Good Progress at the UN on Stopping AIDS, But Not Enough

Last week the UN General Assembly adopted a political declaration aimed at accelerating the world’s  response to HIV.  The goal was to agree on a set of strategies that would put governments on the path towards ending the AIDS epidemic by 2030, which was agreed to as part of the UN’s Sustainable Development Goals.

The declaration makes bold new commitments to realize human rights, address the drivers of HIV among women and girls, and give young people the information and services they need to better protect themselves from HIV. But it fails to address discrimination against and criminalization of key populations affected by HIV, namely: men who have sex with men, sex workers, people who use drugs, transgender people, and prisoners. This serious shortfall will undermine global efforts at stopping the epidemic.

Every five years, the General Assembly convenes representatives from governments around the world to look at successes, challenges, and lessons learned in curbing HIV and to chart out concrete strategies for the next five years. This year’s high-level meeting was particularly significant as it focused on how to meet the target of ending the AIDS epidemic by 2030. In order to do this, governments need to protect the human rights of people living with and affected by HIV, tackle gender inequality, and step up their investments in HIV prevention and universal access to treatment. This declaration takes us part of the way there.

On women and young people, the declaration makes strong and ambitious commitments to:

  • reduce new HIV infections among adolescent girls and young women to below 100,000 annually by 2020;
  • address intimate partner violence and ensure access to comprehensive health, social, and legal services for women who have experienced violence;
  • end violence against women living with and affected by HIV in health-care settings, such as forced and coerced sterilization;
  • ensure universal access to sexual and reproductive health services and eliminate barriers to care, such as age of consent requirements; and
  • ensure all adolescents have comprehensive education on sexual and reproductive health and HIV prevention that addresses gender equality and power dynamics in relationships—two critical factors that have been proven to reduce sexually transmitted infections, including HIV.

However, the declaration misses the mark in other ways. It does not go far enough in recognizing the diversity of today’s HIV epidemics, which require varied, rights- and evidence-based responses that meet the needs of key populations affected by HIV. In addition, the document fails to affirm the right of adolescent girls to have control over their sexuality, navigate safer sexual relationships, and refuse unwanted sex.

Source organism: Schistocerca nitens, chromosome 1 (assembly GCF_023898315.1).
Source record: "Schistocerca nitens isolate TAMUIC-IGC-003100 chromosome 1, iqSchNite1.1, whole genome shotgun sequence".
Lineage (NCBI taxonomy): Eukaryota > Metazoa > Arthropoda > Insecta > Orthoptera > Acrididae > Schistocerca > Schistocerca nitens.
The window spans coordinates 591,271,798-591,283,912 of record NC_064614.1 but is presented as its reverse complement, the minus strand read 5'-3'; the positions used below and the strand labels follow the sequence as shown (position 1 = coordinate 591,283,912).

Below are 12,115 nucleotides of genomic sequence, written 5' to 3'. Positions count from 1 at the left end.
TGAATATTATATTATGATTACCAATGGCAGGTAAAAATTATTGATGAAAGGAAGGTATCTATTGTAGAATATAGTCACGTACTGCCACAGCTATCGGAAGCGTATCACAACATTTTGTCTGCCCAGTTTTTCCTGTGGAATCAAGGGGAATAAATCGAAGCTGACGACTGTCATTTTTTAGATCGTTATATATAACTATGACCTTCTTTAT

The lack of progress in these areas is the result of strong opposition from a handful of countries. In the negotiations on the political declaration, some countries—including Saudi Arabia, Qatar, China, Russia, Indonesia, India, Belarus, and the Vatican—blocked commitments to addressing HIV among key populations and the importance of sexual rights to the HIV response. They tried to backtrack on promises they had made in earlier agreements and questioned basic, agreed-upon tenets like the need to invest in proven prevention strategies, such as comprehensive sexuality education for young people and harm reduction services for people who use drugs. Sadly, most countries shied away from supporting the actions that have been proven to make the most difference in reducing new infections among key populations, such as decriminalizing sex work and same-sex sexual activity.

Moving forward, world leaders will need to take action that responds to the lived realities of women, girls, and key populations. Realizing the human rights of all, including their sexual rights, is critical. We won’t get very far in eliminating AIDS until our approaches respond to the diversity of needs of the people living with and affected by HIV.

Over the next five years, IWHC and other civil society organizations will use the declaration to hold governments to the positive actions they have agreed to and will push for a more progressive agenda that fully addresses the needs of key populations and women and girls, and advances human rights for all.

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